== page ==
As a T3a, you are locally advanced which means the cancer has (or high chance it has) broken through the prostate capsule. This reduces the chance of radical prostatectomy (RP, surgery) being able to remove it all, and you would quite likely need radiotherapy (RT) anyway afterwards. So one line of thought is go with just RT, and avoid having side effects from both procedures. This may depend exactly where the break through the prostate capsule is, and how near the capsule is in the rest of the prostate (the "margin").
With a PSA > 20, you are just in to the high risk category. A currently popular treatment for this, following on from trials starting well over 10 years ago and 10 year survival data now being available, is Brachytherapy combined with whole pelvis RT (WPRT) - sometimes referred to as Whole Pelvis and HDR boost. The WPRT is a lower than normal dose (75%) to the whole pelvis to mop up spread outside the prostate, and the Brachytherapy tops that up locally inside the prostate to full dose. RT is preceded with 3-6 months on Hormone Therapy (HT) because that makes the RT significantly more effective, and the HT usually continues afterwards to make a total of 18-36 months. (This is the path I'm on.)
Another factor is your overall health and fitness. A RP is quite a significant operation with a long recovery time from the abuse the body gets in the process, even keyhole. This means it's less suitable for less fit people and as people get older. RT is not such an assault on the body, and you may be in better shape immediately afterwards. RT does bring risk of causing bowel and bladder cancers many years later on - not an issue if you are elderly, but more of a lifetime risk if you are younger.
This covers outcomes, but another important issue is quality of life (QoL). No PCa treatment is without impact on sexual function, at least temporarily, and often permanently too, and this impacts relationship with a partner, often very significantly so. Different people have differing priorities with regards outcomes or QoL, and this has to be factored in to your treatment decisions.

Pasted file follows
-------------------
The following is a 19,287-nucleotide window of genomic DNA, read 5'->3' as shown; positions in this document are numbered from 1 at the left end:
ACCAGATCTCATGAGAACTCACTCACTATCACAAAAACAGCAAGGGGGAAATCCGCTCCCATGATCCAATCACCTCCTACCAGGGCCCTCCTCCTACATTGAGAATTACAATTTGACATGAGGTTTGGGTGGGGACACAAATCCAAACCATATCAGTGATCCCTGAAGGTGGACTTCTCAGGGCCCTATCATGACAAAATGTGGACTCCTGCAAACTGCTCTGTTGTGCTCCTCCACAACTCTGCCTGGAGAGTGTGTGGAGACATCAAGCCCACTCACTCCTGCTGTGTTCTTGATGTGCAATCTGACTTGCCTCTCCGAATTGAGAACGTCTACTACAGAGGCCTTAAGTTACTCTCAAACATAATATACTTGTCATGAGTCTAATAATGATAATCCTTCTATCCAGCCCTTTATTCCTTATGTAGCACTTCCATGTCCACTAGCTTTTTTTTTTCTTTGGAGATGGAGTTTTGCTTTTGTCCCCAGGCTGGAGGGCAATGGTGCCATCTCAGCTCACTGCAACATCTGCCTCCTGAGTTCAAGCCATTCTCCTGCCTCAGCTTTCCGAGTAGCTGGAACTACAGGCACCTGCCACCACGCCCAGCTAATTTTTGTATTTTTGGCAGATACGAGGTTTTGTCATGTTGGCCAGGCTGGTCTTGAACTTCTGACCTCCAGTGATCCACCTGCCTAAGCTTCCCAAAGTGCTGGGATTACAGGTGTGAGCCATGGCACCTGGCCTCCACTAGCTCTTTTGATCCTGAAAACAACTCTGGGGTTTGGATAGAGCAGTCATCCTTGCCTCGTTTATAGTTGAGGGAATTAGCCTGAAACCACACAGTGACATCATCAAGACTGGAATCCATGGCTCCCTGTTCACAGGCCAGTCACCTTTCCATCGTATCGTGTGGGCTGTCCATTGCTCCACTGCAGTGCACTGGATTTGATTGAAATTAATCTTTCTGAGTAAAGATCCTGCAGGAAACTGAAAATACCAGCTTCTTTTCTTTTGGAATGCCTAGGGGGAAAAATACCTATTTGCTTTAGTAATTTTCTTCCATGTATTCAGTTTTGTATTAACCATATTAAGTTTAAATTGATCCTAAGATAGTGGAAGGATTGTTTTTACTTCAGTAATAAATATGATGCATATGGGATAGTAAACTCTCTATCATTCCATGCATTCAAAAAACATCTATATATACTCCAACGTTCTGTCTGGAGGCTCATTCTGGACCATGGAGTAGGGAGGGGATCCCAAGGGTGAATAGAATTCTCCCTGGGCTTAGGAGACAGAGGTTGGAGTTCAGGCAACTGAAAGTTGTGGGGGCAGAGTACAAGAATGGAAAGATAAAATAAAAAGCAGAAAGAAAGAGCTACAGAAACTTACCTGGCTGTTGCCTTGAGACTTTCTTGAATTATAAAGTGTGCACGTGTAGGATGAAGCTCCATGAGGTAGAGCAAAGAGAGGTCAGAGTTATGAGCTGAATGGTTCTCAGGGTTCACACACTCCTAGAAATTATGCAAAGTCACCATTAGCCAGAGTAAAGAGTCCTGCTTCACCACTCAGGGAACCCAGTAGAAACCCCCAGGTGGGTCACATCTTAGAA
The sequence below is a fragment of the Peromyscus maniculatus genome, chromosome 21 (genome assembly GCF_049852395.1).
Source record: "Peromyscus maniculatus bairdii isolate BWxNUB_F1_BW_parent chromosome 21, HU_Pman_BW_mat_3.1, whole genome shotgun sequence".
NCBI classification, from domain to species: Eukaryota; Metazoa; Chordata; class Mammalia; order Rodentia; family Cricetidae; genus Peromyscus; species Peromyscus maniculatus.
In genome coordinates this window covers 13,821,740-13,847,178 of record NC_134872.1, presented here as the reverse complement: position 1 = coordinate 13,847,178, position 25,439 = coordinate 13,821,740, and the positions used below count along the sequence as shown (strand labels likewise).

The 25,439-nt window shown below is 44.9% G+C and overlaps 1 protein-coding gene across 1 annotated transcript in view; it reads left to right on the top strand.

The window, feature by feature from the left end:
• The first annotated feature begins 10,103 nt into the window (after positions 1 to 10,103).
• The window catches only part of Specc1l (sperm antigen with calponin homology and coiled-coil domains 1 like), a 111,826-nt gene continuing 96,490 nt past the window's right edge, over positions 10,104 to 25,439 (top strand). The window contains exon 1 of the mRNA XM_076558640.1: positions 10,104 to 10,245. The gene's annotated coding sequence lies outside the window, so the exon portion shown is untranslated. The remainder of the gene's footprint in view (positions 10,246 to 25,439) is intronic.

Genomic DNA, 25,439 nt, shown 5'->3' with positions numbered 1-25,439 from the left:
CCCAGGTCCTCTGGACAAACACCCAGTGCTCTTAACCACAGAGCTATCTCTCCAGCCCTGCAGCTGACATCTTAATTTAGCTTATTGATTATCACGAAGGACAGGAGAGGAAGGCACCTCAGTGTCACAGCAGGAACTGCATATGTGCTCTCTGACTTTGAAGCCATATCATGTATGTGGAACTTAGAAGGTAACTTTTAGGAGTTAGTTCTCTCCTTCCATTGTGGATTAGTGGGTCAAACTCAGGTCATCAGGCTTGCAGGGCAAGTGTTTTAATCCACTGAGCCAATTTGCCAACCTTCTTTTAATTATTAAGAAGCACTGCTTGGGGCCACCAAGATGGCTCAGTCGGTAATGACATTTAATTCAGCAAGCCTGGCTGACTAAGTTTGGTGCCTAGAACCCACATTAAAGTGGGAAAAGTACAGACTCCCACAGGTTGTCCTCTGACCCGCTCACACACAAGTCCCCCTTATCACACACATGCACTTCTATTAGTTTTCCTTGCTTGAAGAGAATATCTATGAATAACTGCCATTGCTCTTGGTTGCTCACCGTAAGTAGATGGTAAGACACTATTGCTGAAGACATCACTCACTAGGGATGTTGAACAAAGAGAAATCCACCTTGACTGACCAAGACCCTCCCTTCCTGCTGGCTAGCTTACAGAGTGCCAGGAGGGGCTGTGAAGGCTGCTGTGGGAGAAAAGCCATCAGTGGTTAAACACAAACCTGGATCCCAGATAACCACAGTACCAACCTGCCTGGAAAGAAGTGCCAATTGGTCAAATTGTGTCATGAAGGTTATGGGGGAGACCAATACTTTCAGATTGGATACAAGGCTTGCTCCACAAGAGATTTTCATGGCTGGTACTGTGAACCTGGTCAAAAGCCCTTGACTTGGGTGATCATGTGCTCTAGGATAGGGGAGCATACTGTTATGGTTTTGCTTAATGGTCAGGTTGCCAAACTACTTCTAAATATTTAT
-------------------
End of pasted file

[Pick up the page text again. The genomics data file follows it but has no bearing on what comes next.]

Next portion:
Nerves that control erection are on the rear and lower surface of the prostate. If the cancer doesn't reach or extend through the capsule in those locations, the nerves can be spared during a RP, giving you a chance for erections to work afterwards. Sometimes, partial sparing can be done even if full sparing isn't possible. Even in the case of nerve sparing, erections don't always work again afterwards, and conversely, when not spared, there is a tiny chance erections will recover after some years (one member has experienced this). Almost no one can achieve erections immediately after RP - even with nerve sparing, it typically takes 6-24 months for the nerves to recover to the full extent that they are going to. With RT, the situation is the other way around. It usually doesn't impact the nerves immediately, but RT carries on "cooking" the area for some years after treatment, and erections can be lost some years down line. The HT that goes along with RT also has a temporary impact on libido while you are on it, and no libido has the secondary effect of causing erection problems.
So it's not a simple decision which path to take - some of it depends on what your multi-disciplinary team (MDT) recommends with regards to survival rates and ability to handle the treatment, but it may not be clear cut (in many cases, the survival statistics are almost identical). Then you have to factor in what's important to you in terms of QoL. We do have members here who have ceased treatment because QoL in terms of sexual function is more important to them than longevity, but for most people, longevity is pretty high up the priority list.
As Johntheprint said, if you give us more details of your precise diagnosis, and PSA scores with dates in your bio, it helps to give advice more targeted to your situation.
Anyway, sorry you're here, but welcome, and you'll get lots of advice if you reach out for it.
Edited by member 21 Jun 2019 at 15:16
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